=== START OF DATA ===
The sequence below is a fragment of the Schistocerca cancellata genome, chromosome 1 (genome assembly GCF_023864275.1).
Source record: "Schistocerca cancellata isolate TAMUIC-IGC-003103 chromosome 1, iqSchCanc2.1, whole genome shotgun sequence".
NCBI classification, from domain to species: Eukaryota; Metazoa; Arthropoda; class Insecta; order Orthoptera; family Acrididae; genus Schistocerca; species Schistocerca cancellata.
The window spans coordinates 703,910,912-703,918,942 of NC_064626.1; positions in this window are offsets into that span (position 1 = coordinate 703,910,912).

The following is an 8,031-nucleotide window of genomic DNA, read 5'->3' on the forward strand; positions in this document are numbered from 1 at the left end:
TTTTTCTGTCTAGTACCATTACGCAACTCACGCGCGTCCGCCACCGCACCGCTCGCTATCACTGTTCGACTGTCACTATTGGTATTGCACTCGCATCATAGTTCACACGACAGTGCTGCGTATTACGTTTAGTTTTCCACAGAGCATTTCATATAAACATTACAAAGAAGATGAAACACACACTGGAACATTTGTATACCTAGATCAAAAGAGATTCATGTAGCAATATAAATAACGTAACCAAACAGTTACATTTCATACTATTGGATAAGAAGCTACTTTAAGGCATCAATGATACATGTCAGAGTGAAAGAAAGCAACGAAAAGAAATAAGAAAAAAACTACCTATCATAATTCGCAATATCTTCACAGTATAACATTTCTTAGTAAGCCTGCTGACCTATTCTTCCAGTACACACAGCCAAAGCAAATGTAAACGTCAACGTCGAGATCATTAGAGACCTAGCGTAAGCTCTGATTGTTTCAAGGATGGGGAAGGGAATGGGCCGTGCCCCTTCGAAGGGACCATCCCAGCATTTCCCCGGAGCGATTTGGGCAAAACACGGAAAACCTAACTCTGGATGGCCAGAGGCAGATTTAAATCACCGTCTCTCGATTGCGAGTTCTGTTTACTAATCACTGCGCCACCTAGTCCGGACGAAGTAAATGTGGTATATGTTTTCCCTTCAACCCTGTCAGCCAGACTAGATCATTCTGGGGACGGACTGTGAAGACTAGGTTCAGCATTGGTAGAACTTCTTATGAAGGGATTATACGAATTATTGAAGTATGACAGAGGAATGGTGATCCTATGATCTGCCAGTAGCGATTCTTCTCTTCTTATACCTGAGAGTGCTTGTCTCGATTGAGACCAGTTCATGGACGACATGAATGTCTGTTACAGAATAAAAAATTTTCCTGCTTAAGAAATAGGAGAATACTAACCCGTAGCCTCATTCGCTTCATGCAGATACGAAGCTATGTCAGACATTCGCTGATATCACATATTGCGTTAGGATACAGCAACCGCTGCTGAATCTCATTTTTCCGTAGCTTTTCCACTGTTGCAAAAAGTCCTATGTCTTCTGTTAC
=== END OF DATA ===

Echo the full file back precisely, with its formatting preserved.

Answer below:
The sequence below is a fragment of the Schistocerca cancellata genome, chromosome 1 (genome assembly GCF_023864275.1).
Source record: "Schistocerca cancellata isolate TAMUIC-IGC-003103 chromosome 1, iqSchCanc2.1, whole genome shotgun sequence".
NCBI classification, from domain to species: Eukaryota; Metazoa; Arthropoda; class Insecta; order Orthoptera; family Acrididae; genus Schistocerca; species Schistocerca cancellata.
The window spans coordinates 703,910,912-703,918,942 of NC_064626.1; positions in this window are offsets into that span (position 1 = coordinate 703,910,912).

The following is an 8,031-nucleotide window of genomic DNA, read 5'->3' on the forward strand; positions in this document are numbered from 1 at the left end:
TTTTTCTGTCTAGTACCATTACGCAACTCACGCGCGTCCGCCACCGCACCGCTCGCTATCACTGTTCGACTGTCACTATTGGTATTGCACTCGCATCATAGTTCACACGACAGTGCTGCGTATTACGTTTAGTTTTCCACAGAGCATTTCATATAAACATTACAAAGAAGATGAAACACACACTGGAACATTTGTATACCTAGATCAAAAGAGATTCATGTAGCAATATAAATAACGTAACCAAACAGTTACATTTCATACTATTGGATAAGAAGCTACTTTAAGGCATCAATGATACATGTCAGAGTGAAAGAAAGCAACGAAAAGAAATAAGAAAAAAACTACCTATCATAATTCGCAATATCTTCACAGTATAACATTTCTTAGTAAGCCTGCTGACCTATTCTTCCAGTACACACAGCCAAAGCAAATGTAAACGTCAACGTCGAGATCATTAGAGACCTAGCGTAAGCTCTGATTGTTTCAAGGATGGGGAAGGGAATGGGCCGTGCCCCTTCGAAGGGACCATCCCAGCATTTCCCCGGAGCGATTTGGGCAAAACACGGAAAACCTAACTCTGGATGGCCAGAGGCAGATTTAAATCACCGTCTCTCGATTGCGAGTTCTGTTTACTAATCACTGCGCCACCTAGTCCGGACGAAGTAAATGTGGTATATGTTTTCCCTTCAACCCTGTCAGCCAGACTAGATCATTCTGGGGACGGACTGTGAAGACTAGGTTCAGCATTGGTAGAACTTCTTATGAAGGGATTATACGAATTATTGAAGTATGACAGAGGAATGGTGATCCTATGATCTGCCAGTAGCGATTCTTCTCTTCTTATACCTGAGAGTGCTTGTCTCGATTGAGACCAGTTCATGGACGACATGAATGTCTGTTACAGAATAAAAAATTTTCCTGCTTAAGAAATAGGAGAATACTAACCCGTAGCCTCATTCGCTTCATGCAGATACGAAGCTATGTCAGACATTCGCTGATATCACATATTGCGTTAGGATACAGCAACCGCTGCTGAATCTCATTTTTCCGTAGCTTTTCCACTGTTGCAAAAAGTCCTATGTCTTCTGTTAC